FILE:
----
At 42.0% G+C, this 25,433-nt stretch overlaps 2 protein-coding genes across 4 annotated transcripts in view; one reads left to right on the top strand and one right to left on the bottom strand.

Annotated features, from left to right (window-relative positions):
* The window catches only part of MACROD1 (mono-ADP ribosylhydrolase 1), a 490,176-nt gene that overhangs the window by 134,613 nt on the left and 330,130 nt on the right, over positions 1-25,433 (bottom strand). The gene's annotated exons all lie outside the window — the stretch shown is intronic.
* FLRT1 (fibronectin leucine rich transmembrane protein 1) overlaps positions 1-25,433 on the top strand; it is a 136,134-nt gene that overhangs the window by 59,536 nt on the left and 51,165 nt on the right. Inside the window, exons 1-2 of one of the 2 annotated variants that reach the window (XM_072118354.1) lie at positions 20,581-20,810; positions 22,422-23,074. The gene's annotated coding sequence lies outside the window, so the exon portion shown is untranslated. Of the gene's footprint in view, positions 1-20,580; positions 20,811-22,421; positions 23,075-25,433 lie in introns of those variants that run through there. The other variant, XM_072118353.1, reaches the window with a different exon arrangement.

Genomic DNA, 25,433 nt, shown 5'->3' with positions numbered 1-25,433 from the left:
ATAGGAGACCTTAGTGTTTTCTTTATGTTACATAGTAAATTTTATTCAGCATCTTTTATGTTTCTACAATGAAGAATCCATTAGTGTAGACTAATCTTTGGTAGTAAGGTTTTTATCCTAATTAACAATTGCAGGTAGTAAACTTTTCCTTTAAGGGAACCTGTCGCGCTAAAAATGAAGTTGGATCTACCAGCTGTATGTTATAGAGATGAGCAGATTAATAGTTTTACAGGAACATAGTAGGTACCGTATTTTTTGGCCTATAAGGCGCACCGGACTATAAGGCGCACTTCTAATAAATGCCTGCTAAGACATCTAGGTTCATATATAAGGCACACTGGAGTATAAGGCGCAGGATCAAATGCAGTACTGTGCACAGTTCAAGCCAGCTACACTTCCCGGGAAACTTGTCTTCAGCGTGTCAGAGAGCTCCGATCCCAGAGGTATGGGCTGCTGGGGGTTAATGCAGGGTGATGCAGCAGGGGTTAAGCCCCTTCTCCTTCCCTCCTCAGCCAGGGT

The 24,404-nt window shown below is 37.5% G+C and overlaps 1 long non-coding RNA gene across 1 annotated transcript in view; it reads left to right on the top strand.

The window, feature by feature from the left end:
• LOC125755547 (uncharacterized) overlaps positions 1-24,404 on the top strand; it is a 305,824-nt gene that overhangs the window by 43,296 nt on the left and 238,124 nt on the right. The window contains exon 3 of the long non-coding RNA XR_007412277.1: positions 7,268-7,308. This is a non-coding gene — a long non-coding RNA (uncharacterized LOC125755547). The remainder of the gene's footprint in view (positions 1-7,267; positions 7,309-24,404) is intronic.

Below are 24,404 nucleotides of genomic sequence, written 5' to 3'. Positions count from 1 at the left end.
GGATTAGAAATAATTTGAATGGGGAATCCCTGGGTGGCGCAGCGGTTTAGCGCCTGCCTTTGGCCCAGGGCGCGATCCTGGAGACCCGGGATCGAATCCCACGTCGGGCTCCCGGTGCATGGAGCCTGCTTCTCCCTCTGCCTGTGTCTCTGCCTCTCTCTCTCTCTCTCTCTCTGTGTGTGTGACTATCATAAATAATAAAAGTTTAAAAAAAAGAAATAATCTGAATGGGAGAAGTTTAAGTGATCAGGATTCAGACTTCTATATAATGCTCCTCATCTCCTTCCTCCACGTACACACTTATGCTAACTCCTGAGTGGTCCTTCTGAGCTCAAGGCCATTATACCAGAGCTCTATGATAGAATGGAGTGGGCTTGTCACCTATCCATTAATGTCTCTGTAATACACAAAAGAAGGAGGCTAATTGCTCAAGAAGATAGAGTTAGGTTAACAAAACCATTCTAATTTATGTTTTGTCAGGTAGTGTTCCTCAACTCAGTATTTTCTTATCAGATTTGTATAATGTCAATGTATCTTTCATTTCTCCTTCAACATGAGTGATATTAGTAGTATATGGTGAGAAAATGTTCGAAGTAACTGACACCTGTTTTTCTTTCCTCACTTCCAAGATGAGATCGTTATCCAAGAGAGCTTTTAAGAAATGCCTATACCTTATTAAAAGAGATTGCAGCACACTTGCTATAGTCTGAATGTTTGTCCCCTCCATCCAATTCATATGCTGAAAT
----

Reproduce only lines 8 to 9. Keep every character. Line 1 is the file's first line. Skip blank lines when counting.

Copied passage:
The window, feature by feature from the left end:
• LOC125755547 (uncharacterized) overlaps positions 1-24,404 on the top strand; it is a 305,824-nt gene that overhangs the window by 43,296 nt on the left and 238,124 nt on the right. The window contains exon 3 of the long non-coding RNA XR_007412277.1: positions 7,268-7,308. This is a non-coding gene — a long non-coding RNA (uncharacterized LOC125755547). The remainder of the gene's footprint in view (positions 1-7,267; positions 7,309-24,404) is intronic.